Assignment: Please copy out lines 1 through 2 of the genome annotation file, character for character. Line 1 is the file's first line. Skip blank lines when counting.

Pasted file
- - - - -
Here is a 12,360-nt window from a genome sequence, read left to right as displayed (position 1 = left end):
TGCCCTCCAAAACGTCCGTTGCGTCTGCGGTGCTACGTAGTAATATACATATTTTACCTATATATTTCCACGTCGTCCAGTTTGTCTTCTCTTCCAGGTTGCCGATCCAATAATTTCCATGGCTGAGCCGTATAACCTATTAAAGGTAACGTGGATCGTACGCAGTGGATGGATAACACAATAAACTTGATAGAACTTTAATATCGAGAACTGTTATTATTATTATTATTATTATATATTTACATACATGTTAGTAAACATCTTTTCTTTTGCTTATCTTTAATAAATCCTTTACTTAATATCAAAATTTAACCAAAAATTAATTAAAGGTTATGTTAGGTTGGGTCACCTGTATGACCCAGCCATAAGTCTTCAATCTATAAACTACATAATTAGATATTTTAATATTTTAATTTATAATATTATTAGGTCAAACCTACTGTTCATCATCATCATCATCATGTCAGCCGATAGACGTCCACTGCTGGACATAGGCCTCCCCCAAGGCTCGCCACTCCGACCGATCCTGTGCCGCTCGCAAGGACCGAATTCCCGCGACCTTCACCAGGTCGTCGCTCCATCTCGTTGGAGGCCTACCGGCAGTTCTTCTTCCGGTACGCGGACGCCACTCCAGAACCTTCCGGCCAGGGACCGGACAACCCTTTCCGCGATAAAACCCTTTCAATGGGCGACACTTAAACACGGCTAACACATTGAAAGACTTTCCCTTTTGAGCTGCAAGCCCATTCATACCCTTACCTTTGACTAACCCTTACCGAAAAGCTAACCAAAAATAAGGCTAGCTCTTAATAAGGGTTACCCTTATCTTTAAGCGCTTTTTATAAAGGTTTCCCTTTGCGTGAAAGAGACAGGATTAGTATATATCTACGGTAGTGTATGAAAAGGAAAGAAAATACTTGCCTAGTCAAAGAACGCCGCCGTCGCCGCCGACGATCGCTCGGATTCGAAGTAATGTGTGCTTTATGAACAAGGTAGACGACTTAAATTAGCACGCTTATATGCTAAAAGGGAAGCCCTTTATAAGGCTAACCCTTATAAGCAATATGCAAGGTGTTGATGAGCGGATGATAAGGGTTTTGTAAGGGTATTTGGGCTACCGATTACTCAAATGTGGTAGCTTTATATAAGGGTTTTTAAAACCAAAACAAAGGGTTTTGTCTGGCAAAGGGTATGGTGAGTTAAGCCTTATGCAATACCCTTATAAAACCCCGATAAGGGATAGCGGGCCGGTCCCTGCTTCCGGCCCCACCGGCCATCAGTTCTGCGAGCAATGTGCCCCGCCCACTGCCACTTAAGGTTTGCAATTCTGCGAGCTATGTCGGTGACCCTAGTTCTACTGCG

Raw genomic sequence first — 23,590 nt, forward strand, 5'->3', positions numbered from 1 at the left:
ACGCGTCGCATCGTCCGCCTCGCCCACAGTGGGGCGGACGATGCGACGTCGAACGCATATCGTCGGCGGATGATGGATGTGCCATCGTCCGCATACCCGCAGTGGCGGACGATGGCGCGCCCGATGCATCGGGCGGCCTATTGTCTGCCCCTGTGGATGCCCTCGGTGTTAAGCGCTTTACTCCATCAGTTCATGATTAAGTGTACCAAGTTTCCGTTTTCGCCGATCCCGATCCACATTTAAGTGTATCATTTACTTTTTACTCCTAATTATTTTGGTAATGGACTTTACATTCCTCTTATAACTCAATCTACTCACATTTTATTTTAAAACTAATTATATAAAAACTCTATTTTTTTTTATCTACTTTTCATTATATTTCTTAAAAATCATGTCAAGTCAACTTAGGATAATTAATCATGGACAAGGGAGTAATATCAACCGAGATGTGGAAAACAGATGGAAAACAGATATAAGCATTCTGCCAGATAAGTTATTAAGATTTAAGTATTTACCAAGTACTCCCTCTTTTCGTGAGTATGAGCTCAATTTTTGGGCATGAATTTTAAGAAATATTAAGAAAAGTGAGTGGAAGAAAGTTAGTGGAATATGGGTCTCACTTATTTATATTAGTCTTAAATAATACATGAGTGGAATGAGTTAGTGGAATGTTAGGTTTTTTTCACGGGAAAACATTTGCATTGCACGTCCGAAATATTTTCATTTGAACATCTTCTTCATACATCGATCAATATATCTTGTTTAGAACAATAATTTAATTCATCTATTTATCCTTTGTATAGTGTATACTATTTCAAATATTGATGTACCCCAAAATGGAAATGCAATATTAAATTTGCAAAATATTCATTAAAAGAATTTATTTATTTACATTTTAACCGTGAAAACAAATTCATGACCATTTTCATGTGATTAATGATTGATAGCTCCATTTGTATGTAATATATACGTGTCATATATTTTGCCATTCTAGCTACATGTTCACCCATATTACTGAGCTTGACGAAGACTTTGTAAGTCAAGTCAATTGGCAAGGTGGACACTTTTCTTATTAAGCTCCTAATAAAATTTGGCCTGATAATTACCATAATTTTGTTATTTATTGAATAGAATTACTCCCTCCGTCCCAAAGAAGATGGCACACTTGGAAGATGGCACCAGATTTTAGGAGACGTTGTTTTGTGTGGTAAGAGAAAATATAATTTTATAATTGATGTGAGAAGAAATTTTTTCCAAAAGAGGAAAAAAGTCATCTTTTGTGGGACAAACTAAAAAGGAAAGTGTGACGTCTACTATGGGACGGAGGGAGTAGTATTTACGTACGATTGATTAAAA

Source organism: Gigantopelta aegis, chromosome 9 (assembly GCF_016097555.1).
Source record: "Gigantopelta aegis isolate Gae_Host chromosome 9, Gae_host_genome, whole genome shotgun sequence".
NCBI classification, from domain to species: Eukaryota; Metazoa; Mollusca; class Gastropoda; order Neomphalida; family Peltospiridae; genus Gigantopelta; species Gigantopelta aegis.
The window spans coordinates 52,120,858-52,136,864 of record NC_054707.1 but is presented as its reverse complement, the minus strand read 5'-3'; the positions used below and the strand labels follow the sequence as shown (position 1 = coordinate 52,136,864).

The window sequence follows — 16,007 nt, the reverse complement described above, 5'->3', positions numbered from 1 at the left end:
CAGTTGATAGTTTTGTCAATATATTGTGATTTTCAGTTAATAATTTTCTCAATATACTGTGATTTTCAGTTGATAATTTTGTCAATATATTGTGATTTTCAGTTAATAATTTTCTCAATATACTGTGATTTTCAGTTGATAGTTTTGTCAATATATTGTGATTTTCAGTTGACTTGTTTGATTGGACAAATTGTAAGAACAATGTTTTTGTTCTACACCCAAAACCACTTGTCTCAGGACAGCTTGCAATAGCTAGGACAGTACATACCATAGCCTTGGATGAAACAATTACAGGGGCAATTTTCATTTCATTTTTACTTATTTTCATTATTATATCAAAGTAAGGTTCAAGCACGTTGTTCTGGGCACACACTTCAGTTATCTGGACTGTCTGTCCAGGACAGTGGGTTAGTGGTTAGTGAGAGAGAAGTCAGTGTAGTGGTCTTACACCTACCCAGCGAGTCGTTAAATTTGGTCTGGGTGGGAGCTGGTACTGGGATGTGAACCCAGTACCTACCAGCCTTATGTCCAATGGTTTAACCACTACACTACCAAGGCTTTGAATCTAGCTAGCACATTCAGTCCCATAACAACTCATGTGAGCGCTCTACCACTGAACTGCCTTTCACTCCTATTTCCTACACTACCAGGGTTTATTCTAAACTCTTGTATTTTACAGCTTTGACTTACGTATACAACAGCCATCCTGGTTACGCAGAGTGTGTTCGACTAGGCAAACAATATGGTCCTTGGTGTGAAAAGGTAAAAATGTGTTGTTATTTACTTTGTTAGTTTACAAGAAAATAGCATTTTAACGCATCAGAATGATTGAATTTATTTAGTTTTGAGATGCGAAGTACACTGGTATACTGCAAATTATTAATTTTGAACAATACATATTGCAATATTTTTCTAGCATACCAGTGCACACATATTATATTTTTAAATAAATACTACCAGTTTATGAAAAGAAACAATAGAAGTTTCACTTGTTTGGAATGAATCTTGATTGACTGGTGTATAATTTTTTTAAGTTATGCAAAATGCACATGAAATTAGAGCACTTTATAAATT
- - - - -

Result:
Here is a 12,360-nt window from a genome sequence, read left to right as displayed (position 1 = left end):
TGCCCTCCAAAACGTCCGTTGCGTCTGCGGTGCTACGTAGTAATATACATATTTTACCTATATATTTCCACGTCGTCCAGTTTGTCTTCTCTTCCAGGTTGCCGATCCAATAATTTCCATGGCTGAGCCGTATAACCTATTAAAGGTAACGTGGATCGTACGCAGTGGATGGATAACACAATAAACTTGATAGAACTTTAATATCGAGAACTGTTATTATTATTATTATTATTATATATTTACATACATGTTAGTAAACATCTTTTCTTTTGCTTATCTTTAATAAATCCTTTACTTAATATCAAAATTTAACCAAAAATTAATTAAAGGTTATGTTAGGTTGGGTCACCTGTATGACCCAGCCATAAGTCTTCAATCTATAAACTACATAATTAGATATTTTAATATTTTAATTTATAATATTATTAGGTCAAACCTACTGTTCATCATCATCATCATCATGTCAGCCGATAGACGTCCACTGCTGGACATAGGCCTCCCCCAAGGCTCGCCACTCCGACCGATCCTGTGCCGCTCGCAAGGACCGAATTCCCGCGACCTTCACCAGGTCGTCGCTCCATCTCGTTGGAGGCCTACCGGCAGTTCTTCTTCCGGTACGCGGACGCCACTCCAGAACCTTCCGGCCAGGGACCGGACAACCCTTTCCGCGATAAAACCCTTTCAATGGGCGACACTTAAACACGGCTAACACATTGAAAGACTTTCCCTTTTGAGCTGCAAGCCCATTCATACCCTTACCTTTGACTAACCCTTACCGAAAAGCTAACCAAAAATAAGGCTAGCTCTTAATAAGGGTTACCCTTATCTTTAAGCGCTTTTTATAAAGGTTTCCCTTTGCGTGAAAGAGACAGGATTAGTATATATCTACGGTAGTGTATGAAAAGGAAAGAAAATACTTGCCTAGTCAAAGAACGCCGCCGTCGCCGCCGACGATCGCTCGGATTCGAAGTAATGTGTGCTTTATGAACAAGGTAGACGACTTAAATTAGCACGCTTATATGCTAAAAGGGAAGCCCTTTATAAGGCTAACCCTTATAAGCAATATGCAAGGTGTTGATGAGCGGATGATAAGGGTTTTGTAAGGGTATTTGGGCTACCGATTACTCAAATGTGGTAGCTTTATATAAGGGTTTTTAAAACCAAAACAAAGGGTTTTGTCTGGCAAAGGGTATGGTGAGTTAAGCCTTATGCAATACCCTTATAAAACCCCGATAAGGGATAGCGGGCCGGTCCCTGCTTCCGGCCCCACCGGCCATCAGTTCTGCGAGCAATGTGCCCCGCCCACTGCCACTTAAGGTTTGCAATTCTGCGAGCTATGTCGGTGACCCTAGTTCTACTGCG